Bill Bice: But some of the discipline got lost in the transition, yeah.

Rebecca Sattin: Yes, exactly. And some people are still that disciplined about putting those emails into the document management system and that is only going to serve them well because, you know, one of the nightmare situations that I’ve had to deal with is that, you know, if you’re not putting your email messages pertaining to that client into the document management system, what if a lawyer leaves the firm these days? Everybody’s using exchange online, so if that person leaves the firm, first of all, you’re paying for that person’s Office 365 licensing and you don’t want to pay for that indefinitely.

If they no longer work for the firm, but if they never moved any of their emails into the document management system and it’s all sitting there just in that mailbox, are you going to take a paralegal away from billable work to have them go through that email and move everything that’s relevant into the document management system? That adds risk that adds expense that adds all sorts of problems that nobody wants to deal with.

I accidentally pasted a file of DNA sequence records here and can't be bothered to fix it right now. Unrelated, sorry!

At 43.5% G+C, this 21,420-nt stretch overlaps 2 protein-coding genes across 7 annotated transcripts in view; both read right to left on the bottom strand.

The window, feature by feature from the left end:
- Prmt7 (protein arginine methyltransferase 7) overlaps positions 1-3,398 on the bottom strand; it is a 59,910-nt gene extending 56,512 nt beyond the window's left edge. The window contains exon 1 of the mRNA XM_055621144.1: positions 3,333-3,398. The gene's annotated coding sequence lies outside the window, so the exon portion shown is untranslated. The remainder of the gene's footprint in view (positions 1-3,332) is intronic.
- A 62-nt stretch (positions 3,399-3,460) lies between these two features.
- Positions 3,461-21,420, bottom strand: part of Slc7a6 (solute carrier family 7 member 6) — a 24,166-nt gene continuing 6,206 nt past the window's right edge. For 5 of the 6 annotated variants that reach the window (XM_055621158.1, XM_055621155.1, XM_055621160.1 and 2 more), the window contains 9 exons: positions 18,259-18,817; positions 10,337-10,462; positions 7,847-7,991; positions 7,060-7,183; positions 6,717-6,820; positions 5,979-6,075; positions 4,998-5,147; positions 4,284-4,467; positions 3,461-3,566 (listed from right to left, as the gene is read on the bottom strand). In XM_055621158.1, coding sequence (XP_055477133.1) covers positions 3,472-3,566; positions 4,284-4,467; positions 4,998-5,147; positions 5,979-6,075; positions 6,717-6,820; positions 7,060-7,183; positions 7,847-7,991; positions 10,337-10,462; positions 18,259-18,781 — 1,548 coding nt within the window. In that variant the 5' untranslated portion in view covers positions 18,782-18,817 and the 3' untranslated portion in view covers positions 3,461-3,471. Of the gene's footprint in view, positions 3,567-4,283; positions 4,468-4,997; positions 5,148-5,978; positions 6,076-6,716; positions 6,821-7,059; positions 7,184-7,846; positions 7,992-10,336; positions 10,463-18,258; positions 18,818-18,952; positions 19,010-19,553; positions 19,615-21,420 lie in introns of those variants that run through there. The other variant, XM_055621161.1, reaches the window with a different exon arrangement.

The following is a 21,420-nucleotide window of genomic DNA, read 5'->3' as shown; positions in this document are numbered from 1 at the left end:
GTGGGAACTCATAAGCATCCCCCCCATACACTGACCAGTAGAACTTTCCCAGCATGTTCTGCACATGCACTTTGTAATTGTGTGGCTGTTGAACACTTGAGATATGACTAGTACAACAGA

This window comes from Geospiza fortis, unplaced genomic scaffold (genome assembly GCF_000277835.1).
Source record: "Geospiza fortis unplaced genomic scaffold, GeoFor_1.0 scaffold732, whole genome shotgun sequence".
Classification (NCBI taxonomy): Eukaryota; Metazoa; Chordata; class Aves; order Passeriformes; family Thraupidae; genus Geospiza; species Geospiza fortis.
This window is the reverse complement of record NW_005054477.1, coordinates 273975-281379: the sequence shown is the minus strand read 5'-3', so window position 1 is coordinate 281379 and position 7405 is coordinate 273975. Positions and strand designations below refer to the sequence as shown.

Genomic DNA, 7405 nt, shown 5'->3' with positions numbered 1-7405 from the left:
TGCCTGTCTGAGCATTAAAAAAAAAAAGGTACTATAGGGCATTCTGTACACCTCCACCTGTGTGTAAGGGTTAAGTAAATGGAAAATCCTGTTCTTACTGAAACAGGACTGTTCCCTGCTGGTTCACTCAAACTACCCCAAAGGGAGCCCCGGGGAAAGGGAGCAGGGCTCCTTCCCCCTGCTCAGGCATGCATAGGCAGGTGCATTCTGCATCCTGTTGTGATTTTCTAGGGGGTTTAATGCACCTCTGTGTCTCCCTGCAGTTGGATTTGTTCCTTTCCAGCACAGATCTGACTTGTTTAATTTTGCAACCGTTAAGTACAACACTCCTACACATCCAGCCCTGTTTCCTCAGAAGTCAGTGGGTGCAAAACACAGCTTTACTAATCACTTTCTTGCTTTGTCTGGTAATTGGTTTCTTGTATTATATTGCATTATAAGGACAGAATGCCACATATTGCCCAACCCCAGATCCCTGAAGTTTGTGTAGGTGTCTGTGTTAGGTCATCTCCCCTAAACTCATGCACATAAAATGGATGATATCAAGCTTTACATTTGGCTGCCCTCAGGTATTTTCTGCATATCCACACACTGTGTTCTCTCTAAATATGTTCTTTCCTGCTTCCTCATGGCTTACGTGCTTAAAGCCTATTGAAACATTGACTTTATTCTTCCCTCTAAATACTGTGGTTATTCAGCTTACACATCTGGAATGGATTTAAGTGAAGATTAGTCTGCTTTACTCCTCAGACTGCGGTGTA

Bill Bice: Are you going to pay for it for the next 10 years? In case you ever need it.

Rebecca Sattin:  Yeah. Not to mention just the general, I mean there might be data in that mailbox for cases that have been closed for seven or ten or more years, so.

Bill Bice: Yeah, Right. But you don’t really want to hang around all that time.

Rebecca Sattin: Yes.

Bill Bice: So you, when we were talking earlier, you mentioned, you know, people don’t like to talk about it, but law firms also get sued.

Rebecca Sattin: Yes.

Bill Bice: And so these retention policies are really important in terms of what applies to what’s discoverable.

Rebecca Sattin: Yes. And I’ve also seen situations where, you know, lawyers have to produce even if the firm is not sued, they might just be like a third-party a in an ongoing case, and they still might have to produce some of their information. And I remember a couple of partners in that situation at a firm where I worked at one point where one of them was super organized and he had emails that were in the document management system and he had some emails that were still in Outlook that he hadn’t moved yet, but they were in a folder for that case.